Pedestrians beware: in Puebla’s historic center, a rash of manhole cover thefts has alarmed neighbors and frustrated authorities.
The covers are stolen for their scrap metal value, leaving holes that present a danger both to pedestrians and vehicles. In some cases, neighbors have taken it upon themselves to mark the holes with caution tape or objects, hoping to prevent accidents.
According to a source close to the state’s Public Security Ministry, the manhole covers are worth less than 1,000 pesos each to thieves. The areas of the city with the most robberies are the México-Puebla highway, Vía Atlixcáyotl and the historic center.
Though the covers can be difficult to replace, municipal police have managed to detain at least one alleged thief. Last Sunday, a man was arrested for making off with a cover after a neighbor witnessed the crime and called police.
Puebla is hardly the only area suffering from manhole cover thefts. The problem has also been reported in San Luis Potosí, Tamaulipas and Guanajuato.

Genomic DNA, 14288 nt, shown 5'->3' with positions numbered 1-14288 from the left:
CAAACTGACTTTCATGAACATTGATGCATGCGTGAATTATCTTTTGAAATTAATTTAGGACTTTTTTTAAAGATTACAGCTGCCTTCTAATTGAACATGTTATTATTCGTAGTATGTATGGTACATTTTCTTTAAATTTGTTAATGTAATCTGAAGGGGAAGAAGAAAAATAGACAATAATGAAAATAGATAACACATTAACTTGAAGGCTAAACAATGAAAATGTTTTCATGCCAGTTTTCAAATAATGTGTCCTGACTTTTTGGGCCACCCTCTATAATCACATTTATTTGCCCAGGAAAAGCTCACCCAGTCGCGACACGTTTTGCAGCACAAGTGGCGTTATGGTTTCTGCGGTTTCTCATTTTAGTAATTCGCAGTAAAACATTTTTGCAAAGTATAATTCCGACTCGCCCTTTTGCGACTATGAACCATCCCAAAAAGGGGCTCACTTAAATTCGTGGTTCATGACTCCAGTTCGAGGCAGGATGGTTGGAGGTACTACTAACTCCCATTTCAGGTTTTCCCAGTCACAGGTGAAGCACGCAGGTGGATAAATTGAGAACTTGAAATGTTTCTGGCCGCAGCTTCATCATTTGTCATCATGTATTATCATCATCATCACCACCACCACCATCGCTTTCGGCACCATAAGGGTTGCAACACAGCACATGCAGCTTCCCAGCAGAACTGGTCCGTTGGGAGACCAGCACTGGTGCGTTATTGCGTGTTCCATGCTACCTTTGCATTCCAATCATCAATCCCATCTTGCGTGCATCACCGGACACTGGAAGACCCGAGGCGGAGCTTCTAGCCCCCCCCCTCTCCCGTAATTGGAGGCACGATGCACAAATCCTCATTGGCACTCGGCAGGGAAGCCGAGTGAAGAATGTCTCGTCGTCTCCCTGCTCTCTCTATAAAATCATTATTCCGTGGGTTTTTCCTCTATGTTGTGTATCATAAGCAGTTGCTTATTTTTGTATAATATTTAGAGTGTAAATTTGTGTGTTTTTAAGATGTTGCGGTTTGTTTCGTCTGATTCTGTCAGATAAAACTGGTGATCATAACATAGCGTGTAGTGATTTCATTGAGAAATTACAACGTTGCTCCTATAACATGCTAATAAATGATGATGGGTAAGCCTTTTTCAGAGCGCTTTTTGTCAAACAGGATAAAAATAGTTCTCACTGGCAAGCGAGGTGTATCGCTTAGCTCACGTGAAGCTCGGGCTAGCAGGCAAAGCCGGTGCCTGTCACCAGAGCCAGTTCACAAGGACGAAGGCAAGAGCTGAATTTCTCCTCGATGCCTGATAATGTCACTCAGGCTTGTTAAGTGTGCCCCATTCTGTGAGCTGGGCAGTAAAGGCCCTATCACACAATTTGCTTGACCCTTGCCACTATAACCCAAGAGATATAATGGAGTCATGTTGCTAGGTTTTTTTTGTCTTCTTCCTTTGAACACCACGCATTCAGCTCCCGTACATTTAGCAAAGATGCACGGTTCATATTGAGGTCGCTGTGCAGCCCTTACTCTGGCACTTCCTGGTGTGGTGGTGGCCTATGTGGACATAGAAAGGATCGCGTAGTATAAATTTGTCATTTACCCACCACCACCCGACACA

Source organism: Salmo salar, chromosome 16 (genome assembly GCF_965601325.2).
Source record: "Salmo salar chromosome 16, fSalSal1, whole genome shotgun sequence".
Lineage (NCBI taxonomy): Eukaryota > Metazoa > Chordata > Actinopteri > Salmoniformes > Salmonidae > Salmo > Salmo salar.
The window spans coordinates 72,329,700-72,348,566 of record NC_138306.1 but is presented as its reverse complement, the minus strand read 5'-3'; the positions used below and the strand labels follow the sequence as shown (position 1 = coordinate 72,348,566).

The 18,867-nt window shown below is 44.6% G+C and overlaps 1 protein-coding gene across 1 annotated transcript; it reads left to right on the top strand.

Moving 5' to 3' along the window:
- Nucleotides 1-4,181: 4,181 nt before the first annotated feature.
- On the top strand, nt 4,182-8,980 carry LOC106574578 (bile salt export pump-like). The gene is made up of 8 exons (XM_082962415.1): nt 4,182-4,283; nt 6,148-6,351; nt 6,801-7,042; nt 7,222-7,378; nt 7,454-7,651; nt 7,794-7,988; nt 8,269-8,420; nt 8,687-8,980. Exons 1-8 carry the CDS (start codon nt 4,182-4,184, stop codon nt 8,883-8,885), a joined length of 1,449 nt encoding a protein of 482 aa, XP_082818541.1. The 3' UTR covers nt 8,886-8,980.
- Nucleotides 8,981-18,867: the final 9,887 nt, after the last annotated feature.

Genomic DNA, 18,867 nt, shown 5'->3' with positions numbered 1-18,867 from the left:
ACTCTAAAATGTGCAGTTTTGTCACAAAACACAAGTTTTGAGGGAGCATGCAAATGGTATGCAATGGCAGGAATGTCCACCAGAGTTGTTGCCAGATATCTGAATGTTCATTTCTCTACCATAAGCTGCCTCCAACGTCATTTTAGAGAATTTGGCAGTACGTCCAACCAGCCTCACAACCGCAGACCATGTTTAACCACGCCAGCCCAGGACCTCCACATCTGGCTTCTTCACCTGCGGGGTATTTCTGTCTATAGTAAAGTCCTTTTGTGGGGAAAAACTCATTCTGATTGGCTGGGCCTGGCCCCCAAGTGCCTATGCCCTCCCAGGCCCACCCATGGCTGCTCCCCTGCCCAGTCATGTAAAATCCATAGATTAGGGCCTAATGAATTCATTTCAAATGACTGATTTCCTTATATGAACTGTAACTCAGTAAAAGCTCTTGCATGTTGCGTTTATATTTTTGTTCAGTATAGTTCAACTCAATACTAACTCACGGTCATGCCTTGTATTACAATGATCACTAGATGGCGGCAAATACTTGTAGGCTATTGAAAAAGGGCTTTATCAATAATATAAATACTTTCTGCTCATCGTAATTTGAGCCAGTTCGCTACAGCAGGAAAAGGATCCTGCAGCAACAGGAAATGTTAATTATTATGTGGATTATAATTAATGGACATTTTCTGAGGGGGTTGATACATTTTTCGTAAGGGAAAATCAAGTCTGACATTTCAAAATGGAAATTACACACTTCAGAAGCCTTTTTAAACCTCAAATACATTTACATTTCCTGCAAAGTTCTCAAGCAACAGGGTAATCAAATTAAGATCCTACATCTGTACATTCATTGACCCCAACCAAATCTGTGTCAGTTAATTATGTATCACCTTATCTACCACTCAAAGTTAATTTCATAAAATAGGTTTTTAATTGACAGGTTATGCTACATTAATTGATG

“When the rainy season arrives, the problem is accentuated … [citizens] complain but there isn’t much to be done because the authorities do not have sufficient resources to repair all the damage,” said Rubén Guajardo Barrera, a San Luis Potosí state legislator who called for greater enforcement to prevent and punish the thefts.
In July, Tamaulipas water authorities reported that the stolen drain covers were costing them more than 100,000 pesos a week. And in Salamanca, Guanajuato, authorities have started to replace some of the covers with concrete rather than iron, hoping to reduce thefts.
It is not a new problem. The Mexico City government said in late 2015 it had spent more than 17 million pesos to replace stolen manhole covers and drainage grates.